There are many good reasons why McIntire’s hallmark undergraduate program, the Integrated Core Experience (ICE), is so highly regarded. Now in its third successful decade, ICE is well known for engaging third-year students with invaluable real-world business projects that develop their professional skills in analysis, strategy, organization, and communication.
One explanation for ICE’s incomparable role in shaping the professional lives of future business leaders graduated by the Commerce School is the program’s close collaboration with its corporate partners.
A mainstay of the program throughout the last four years, ICE corporate partner CarMax has teamed with McIntire by offering students a series of significant product development projects. During that time, the Richmond-based Fortune 500 company—and the largest used car retailer in the United States—has transitioned toward a retail model referred to as omnichannel (a shopping experience providing customers the option to complete transactions entirely from home, in store, or through a seamless combination of both). Management Professor and ICE Teaching Team Leader Gary Ballinger says the company’s ongoing innovations prompted some project updates this fall, which included sending ICE student group representatives to visit CarMax’s store in the Virginia capital.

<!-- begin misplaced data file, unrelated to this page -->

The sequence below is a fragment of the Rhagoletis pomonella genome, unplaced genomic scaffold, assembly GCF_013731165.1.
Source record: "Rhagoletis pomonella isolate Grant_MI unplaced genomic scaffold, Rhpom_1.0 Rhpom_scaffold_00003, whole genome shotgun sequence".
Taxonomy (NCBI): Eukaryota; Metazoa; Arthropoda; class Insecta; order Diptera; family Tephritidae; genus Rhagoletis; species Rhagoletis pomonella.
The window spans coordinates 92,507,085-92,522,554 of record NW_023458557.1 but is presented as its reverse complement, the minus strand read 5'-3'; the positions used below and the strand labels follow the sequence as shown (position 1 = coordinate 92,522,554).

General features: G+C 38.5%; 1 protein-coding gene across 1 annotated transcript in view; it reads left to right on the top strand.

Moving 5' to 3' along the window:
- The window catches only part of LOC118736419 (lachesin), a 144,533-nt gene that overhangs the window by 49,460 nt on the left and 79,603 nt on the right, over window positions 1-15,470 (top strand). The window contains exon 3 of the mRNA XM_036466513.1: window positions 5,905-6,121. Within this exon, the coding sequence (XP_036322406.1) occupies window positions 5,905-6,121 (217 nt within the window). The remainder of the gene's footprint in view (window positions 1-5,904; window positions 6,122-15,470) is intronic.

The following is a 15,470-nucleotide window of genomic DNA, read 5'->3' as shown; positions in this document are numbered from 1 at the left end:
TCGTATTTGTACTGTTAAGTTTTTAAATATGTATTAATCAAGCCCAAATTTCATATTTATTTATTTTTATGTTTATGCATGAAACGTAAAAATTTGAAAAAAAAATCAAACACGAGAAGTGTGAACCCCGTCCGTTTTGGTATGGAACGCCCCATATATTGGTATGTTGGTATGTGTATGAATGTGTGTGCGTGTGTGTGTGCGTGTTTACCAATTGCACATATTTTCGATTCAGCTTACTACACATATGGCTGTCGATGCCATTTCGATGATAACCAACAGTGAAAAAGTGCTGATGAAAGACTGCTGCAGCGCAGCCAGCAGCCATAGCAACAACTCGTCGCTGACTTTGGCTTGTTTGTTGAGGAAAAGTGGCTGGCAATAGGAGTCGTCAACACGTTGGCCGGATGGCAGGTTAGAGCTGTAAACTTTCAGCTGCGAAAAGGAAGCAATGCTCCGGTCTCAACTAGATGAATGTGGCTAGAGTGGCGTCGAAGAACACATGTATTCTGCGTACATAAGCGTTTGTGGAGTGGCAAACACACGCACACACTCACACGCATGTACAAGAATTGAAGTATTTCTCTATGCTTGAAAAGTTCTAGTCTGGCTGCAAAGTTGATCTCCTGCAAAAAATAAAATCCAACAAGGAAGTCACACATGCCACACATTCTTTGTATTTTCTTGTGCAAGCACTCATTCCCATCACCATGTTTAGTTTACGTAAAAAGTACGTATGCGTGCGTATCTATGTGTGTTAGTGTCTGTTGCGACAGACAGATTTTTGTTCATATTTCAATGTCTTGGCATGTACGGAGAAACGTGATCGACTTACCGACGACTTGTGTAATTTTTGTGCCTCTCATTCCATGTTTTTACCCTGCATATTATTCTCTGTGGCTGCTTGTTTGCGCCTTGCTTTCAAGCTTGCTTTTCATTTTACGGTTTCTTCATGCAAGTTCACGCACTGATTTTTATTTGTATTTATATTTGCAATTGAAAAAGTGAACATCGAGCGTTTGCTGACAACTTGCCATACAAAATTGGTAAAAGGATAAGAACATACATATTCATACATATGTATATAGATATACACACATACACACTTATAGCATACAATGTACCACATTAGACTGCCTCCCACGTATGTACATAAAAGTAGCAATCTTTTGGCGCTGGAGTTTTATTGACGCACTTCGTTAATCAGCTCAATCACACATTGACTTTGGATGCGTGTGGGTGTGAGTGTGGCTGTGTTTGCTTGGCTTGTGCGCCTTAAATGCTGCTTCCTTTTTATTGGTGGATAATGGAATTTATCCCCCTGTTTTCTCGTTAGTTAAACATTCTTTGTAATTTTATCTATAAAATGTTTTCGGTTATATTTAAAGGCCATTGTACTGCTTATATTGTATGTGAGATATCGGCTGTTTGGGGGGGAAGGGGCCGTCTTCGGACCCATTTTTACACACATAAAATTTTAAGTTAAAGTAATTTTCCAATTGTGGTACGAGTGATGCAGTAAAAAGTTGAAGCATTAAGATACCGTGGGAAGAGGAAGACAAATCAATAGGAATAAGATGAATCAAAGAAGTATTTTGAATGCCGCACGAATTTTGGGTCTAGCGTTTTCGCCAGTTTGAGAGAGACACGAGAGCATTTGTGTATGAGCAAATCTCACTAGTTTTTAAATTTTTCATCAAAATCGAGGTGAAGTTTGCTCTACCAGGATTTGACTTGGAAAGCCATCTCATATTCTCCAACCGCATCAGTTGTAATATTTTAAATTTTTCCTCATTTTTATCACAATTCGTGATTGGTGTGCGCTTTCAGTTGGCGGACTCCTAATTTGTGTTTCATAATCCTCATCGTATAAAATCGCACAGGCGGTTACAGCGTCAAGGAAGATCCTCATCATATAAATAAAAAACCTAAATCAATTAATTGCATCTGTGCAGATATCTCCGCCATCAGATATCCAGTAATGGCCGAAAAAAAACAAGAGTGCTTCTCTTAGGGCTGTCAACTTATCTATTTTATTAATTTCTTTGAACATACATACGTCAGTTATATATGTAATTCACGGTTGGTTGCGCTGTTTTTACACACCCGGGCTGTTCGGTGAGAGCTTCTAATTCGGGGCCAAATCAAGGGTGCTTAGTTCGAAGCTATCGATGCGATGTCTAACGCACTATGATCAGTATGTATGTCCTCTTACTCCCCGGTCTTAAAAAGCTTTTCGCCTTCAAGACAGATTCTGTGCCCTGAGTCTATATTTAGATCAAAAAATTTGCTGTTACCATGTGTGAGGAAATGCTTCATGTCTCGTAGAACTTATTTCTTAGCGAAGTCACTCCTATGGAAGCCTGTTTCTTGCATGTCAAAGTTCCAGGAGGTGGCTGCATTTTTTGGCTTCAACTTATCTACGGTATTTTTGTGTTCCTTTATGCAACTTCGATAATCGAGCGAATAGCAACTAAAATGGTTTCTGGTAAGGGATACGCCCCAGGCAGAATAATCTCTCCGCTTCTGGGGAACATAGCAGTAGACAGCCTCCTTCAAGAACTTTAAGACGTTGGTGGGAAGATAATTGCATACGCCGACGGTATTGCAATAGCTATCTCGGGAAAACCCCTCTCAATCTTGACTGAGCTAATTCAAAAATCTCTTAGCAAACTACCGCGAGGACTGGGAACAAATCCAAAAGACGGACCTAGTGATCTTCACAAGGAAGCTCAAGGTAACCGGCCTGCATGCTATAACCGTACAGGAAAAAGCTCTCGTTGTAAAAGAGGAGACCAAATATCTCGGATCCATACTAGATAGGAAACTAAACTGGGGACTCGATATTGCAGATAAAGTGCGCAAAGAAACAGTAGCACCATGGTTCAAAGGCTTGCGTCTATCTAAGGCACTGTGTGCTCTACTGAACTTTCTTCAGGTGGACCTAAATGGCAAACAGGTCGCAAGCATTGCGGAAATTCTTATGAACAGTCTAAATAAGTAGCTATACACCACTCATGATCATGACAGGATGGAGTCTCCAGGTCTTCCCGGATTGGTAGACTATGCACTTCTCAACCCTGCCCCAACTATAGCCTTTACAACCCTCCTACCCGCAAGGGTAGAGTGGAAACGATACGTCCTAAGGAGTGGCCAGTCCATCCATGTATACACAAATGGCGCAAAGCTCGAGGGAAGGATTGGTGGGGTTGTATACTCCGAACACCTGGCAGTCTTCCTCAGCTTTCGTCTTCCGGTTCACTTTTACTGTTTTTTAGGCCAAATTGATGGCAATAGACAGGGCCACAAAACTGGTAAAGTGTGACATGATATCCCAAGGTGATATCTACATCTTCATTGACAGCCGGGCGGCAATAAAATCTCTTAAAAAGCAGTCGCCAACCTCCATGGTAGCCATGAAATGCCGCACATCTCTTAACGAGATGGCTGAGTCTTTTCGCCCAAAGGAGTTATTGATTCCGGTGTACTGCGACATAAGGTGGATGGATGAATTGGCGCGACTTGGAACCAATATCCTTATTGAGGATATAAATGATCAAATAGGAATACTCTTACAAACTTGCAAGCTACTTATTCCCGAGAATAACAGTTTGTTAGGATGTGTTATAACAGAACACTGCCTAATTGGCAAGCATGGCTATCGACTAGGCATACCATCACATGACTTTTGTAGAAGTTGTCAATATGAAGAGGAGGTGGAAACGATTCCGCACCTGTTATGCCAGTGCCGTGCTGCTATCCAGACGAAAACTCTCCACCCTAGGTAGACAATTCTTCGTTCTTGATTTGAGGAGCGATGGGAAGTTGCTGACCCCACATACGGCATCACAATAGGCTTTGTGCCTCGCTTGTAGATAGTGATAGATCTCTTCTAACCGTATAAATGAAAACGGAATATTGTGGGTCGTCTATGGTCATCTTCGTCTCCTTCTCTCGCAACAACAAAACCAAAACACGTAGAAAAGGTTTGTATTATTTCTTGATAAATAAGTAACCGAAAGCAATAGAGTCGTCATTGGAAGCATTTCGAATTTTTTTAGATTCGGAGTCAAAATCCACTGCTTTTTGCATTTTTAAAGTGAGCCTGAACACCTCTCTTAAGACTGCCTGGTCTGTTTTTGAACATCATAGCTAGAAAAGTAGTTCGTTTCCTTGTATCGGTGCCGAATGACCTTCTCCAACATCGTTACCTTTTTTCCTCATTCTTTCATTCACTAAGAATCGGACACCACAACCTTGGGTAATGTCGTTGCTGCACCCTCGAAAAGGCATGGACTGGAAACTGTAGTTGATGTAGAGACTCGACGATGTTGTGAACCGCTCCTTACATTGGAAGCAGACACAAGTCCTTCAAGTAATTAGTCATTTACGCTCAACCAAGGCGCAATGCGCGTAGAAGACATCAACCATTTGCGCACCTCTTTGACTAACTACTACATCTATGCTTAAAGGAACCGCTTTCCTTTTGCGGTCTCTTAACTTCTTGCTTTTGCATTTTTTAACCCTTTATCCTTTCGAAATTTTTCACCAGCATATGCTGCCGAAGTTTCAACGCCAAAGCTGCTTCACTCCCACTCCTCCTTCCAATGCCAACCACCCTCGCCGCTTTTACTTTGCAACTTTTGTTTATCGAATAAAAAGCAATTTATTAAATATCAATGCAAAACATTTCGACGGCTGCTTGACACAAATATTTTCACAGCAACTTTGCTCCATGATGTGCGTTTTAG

Transformation of Major Transactions
“Over the years, CarMax tested various functions associated with e-commerce functions, such as financing, appraisal of the car someone would potentially be selling to the company, as well as home delivery of a purchased vehicle,” Ballinger says. “For the first three years, students developed a lot of products highlighting these functions and also focused on improving the customer experience through the app, website, and store. This year, CarMax changed the ICE project to specifically investigate the omnichannel offering to improve the customer experience.”
The ICE project update reflects a sea change in consumer thinking. “There’s a sense that people are becoming more willing to purchase a used car online,” he explains. “That’s sort of an organic change. You’re more likely to buy clothes online than you ever used to. You’re more likely to buy big-ticket audio or video equipment online than you ever were. And the same is now becoming truer for cars.”